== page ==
written by john c ashworth
Here's how to figure out what's next.
Slowly, I'm gettin back on track. Following an emotional roller-coaster of a week last week, I'm carefully rising out of the fog the experience left me in.
Here's a little context…
My son graduated from high-school. The day before, my daughter, only a freshman, qualified for the state track meet here in Wisconsin in the 100m hurdles. My Mom, who I have not seen for three years was in town, along with a smattering of family from both my wife's and my side of the family. Many of whom slept under our roof for multiple days in a row. Some of them in my room. I slept in the man cave.
Usually, I would spend the typical weekend crafting content for The Ash Flash. This was no typical weekend. So instead, I harnessed all my energy and focus and worked hard to keep my emotions as consistent as possible to prevent a complete melt-down.
I'm happy to report that I did prevent a melt-down and that overall, things went pretty darn well. Though I still feel badly about ribbing my son and his friend yesterday about their refusal to take a shower and clean-up properly following a late afternoon run. We had just finished cleaning the basement and their lack of attention to this seemingly small detail, was almost enough to set me off. Still, I kept my cool and apologized quickly for my grumpiness.
The point is that as you might imagine, this was a week full of distraction, emotion, and hidden challenges and agendas. I knew it would be, but there is really no way to be totally ready. I took some time off work to compensate and I'm glad that I did, but getting back to work today was awash in slugishness.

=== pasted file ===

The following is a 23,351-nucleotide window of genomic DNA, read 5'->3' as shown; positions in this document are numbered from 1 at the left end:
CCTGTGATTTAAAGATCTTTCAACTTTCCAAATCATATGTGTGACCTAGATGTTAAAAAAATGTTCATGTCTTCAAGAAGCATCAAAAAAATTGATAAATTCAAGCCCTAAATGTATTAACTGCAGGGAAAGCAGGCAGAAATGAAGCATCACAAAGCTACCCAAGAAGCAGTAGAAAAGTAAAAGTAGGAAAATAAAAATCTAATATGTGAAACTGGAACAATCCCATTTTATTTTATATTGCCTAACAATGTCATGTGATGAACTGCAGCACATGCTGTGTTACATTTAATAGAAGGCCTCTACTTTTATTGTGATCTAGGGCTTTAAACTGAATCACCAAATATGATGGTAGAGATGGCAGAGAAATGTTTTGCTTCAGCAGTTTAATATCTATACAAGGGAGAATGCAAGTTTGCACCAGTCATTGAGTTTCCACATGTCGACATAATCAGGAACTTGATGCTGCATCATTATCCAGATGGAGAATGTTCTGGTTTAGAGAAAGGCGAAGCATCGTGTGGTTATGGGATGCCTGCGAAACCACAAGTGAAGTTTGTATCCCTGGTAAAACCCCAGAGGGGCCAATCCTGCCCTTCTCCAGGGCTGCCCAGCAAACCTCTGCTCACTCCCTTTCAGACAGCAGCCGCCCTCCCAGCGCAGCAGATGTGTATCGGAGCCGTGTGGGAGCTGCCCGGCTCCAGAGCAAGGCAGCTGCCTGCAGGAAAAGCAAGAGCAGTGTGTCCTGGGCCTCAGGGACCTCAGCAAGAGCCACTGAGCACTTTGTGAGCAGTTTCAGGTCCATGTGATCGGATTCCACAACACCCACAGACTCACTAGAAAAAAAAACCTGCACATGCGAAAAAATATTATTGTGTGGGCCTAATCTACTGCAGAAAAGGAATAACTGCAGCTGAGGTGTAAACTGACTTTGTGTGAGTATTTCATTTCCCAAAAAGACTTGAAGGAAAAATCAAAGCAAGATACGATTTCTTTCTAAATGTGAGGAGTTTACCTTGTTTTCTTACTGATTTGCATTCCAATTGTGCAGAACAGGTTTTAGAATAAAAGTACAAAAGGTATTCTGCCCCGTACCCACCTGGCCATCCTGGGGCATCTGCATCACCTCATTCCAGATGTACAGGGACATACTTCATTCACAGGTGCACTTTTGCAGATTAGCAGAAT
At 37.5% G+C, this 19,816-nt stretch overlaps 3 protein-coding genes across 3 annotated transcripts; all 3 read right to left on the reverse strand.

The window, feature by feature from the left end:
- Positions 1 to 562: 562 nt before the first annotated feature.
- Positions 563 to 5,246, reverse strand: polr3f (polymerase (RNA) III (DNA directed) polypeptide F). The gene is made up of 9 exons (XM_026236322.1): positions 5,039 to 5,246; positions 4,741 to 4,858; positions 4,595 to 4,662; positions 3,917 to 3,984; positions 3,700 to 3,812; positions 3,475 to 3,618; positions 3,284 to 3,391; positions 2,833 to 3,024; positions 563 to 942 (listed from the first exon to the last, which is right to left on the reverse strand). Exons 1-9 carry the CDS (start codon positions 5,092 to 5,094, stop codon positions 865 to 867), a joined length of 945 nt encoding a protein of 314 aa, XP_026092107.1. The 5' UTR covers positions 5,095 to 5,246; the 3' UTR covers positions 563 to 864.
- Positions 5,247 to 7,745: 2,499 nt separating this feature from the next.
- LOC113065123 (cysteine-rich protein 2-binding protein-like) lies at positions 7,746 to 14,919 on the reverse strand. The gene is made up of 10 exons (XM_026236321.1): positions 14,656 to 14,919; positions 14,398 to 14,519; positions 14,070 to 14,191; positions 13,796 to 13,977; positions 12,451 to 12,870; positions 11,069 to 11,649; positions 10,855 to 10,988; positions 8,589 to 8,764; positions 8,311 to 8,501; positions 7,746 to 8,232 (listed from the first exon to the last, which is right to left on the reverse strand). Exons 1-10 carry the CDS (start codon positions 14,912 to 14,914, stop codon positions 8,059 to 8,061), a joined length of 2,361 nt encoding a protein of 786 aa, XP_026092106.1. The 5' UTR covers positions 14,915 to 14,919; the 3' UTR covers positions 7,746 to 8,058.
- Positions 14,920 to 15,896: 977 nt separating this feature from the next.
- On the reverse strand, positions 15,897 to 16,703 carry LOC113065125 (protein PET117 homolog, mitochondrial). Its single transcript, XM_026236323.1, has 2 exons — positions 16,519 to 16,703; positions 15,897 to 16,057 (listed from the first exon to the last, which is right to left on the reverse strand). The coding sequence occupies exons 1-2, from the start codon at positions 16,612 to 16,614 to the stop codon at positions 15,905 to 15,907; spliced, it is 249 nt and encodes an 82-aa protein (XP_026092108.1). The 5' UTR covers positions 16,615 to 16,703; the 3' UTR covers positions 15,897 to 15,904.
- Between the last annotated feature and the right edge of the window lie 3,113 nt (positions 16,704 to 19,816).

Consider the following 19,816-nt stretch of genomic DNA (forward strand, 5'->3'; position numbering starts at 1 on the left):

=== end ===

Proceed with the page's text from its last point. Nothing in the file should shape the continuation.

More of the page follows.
The experience also left me groping for words and the location of my creative mojo. I NEVER have a hard time sitting down to write and create. I mean NEVER. Usually, I live with the reality that at least right now in my life, there simply is not enough time and energy in a day for me to properly channel this energy. I live with that somewhat peacefully for the moment.
Yesterday, for the first time maybe ever, I could literally think of nothing to write about. Today...it's getting better and here we are. I'm settling back in and starting to feel like myself again. I hope you didn't miss me too much.
Still, I grope for a useful point to this story. One you can take away yourself and use to your advantage. Maybe you've had a similar experience this weekend, I don't know. Regardless, we all end up here from time to time. And that's OK. I had a terrific week as a Dad, husband, brother, son, and dreamer of big dreams. Not just for me, but for everyone I love. You too, of course. That's why I'm here.
So, as we near the end of this day and this post I will leave you with this…
Stay present. No matter the circumstances. Don't run away from difficult things. And when the highs come and your emotions have the potential of getting the better of you, take some time to remember that you're human. Take some time to place your feet firmly on the ground, staying present with each moment as it passes, and allow yourself to fully experience those emotions and then let them go before they snarl you like a fishing net.
Don't ask too much of yourself during these times. Like that free-fall on the roller-coaster at the amusement park, the main thing is to remember to put your seat-belt on, hold on and breathe. Remember that when you pass over the peak of that climb, and begin to drop, there is really nothing else you can do. Nothing else you can do but hold on until you reach the bottom again and take a sharp turn into the next experience.
Don't be too hard on yourself and certainly not on those around you. Eventually, you'll pull back into the gate and exit to the left. A little dizzy maybe, but your feet firmly back on the ground again.
All of this reminds me of a phrase I heard long ago that has helped me immensely in my own life…
"If you can't get out of it, get into it."
And then when it's over, get back into your routine and get back on track. But do it consciously, because your perspective will have changed, no doubt. And it is VERY important to honor that, and ACT on it when needed.
My son provided a stunning example of this on Sunday when he went back to work.
He sent me a text that read,
'I'm bored. Now that I've graduated, I'm ready to move on from this job.'
"Good!" I responded.